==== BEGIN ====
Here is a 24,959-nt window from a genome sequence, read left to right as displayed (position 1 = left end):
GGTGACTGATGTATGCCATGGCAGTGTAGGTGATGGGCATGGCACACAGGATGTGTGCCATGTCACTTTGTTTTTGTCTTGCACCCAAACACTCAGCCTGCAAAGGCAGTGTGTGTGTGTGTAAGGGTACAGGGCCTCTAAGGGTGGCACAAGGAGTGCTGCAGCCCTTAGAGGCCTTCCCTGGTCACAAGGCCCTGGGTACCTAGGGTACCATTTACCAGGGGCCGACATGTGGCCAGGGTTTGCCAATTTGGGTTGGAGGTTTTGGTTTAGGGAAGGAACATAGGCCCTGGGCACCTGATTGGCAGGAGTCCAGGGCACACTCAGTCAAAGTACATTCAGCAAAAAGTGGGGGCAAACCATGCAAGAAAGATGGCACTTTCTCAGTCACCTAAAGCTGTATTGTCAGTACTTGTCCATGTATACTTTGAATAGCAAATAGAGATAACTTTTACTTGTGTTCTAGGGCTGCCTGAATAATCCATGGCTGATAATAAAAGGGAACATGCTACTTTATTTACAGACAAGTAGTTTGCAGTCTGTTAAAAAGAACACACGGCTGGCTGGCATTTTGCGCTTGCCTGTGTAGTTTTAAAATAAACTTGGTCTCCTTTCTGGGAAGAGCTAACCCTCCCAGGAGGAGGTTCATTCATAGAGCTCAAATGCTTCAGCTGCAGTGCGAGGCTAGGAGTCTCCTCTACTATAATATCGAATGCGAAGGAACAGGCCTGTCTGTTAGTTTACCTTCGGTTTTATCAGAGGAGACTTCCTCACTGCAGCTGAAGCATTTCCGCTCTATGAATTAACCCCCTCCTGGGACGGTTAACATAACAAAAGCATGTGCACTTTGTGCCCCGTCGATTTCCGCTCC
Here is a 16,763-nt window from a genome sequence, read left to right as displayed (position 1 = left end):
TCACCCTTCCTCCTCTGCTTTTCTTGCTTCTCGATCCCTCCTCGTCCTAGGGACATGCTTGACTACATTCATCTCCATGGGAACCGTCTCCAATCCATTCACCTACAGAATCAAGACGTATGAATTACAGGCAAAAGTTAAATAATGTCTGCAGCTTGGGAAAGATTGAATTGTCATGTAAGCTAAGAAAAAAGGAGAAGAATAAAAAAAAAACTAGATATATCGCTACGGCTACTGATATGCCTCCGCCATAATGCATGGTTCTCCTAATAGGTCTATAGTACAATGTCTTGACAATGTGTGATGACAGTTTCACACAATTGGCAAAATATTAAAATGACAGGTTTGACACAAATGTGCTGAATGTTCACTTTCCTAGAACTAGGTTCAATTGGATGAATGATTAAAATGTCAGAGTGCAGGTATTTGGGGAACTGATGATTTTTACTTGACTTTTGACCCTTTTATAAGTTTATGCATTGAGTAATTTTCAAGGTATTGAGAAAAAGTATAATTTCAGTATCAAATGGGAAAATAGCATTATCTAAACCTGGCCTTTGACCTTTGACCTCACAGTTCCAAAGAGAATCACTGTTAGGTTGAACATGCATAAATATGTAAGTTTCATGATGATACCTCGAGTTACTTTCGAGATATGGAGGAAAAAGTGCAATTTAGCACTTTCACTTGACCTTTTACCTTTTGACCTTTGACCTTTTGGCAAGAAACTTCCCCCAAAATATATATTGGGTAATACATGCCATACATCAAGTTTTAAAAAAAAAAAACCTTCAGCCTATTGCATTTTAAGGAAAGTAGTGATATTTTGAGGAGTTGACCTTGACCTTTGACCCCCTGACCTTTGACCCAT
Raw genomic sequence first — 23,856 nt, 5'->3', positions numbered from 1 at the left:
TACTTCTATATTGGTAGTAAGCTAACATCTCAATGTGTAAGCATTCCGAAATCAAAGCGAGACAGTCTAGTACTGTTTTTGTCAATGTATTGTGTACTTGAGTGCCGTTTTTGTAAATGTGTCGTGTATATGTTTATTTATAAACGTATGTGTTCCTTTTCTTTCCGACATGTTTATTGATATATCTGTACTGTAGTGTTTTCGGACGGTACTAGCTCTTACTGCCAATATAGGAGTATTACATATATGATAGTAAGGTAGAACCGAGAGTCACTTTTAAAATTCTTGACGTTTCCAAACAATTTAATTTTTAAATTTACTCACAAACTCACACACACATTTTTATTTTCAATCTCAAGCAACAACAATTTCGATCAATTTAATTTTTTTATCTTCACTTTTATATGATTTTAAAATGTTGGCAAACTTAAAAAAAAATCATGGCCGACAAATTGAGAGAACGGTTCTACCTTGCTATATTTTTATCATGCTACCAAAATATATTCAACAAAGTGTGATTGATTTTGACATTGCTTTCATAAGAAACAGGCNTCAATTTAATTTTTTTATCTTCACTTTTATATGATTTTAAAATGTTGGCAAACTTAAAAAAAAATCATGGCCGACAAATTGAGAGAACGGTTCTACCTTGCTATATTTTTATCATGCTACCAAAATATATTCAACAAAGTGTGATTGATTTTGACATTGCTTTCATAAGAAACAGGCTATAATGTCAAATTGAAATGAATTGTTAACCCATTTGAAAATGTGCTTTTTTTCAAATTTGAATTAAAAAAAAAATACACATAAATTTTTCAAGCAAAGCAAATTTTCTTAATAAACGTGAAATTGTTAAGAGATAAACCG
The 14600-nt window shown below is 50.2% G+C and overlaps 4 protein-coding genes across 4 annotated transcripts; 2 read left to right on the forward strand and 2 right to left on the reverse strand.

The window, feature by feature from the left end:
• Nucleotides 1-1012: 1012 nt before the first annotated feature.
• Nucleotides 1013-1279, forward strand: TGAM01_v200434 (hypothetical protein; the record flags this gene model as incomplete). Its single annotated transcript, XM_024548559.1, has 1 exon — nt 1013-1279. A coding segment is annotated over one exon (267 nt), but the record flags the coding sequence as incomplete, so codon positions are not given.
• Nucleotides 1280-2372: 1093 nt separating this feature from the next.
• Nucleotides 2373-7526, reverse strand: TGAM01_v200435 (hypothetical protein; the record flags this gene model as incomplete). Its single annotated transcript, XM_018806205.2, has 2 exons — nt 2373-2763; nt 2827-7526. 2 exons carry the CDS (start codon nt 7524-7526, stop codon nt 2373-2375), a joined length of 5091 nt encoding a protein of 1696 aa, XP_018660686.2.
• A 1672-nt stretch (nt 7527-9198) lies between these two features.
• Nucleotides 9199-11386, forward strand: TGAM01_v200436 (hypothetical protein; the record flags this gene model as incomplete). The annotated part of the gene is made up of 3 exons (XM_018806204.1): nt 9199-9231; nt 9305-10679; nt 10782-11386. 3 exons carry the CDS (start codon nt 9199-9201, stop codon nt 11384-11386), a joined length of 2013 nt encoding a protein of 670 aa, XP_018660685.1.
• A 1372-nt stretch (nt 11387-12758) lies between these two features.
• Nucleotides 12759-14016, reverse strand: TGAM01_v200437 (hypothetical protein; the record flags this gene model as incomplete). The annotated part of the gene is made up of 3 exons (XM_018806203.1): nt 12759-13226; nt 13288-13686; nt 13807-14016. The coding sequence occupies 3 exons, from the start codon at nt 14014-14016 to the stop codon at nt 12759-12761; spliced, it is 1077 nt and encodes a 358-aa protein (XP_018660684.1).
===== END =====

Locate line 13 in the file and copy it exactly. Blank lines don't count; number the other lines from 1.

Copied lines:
• A 1672-nt stretch (nt 7527-9198) lies between these two features.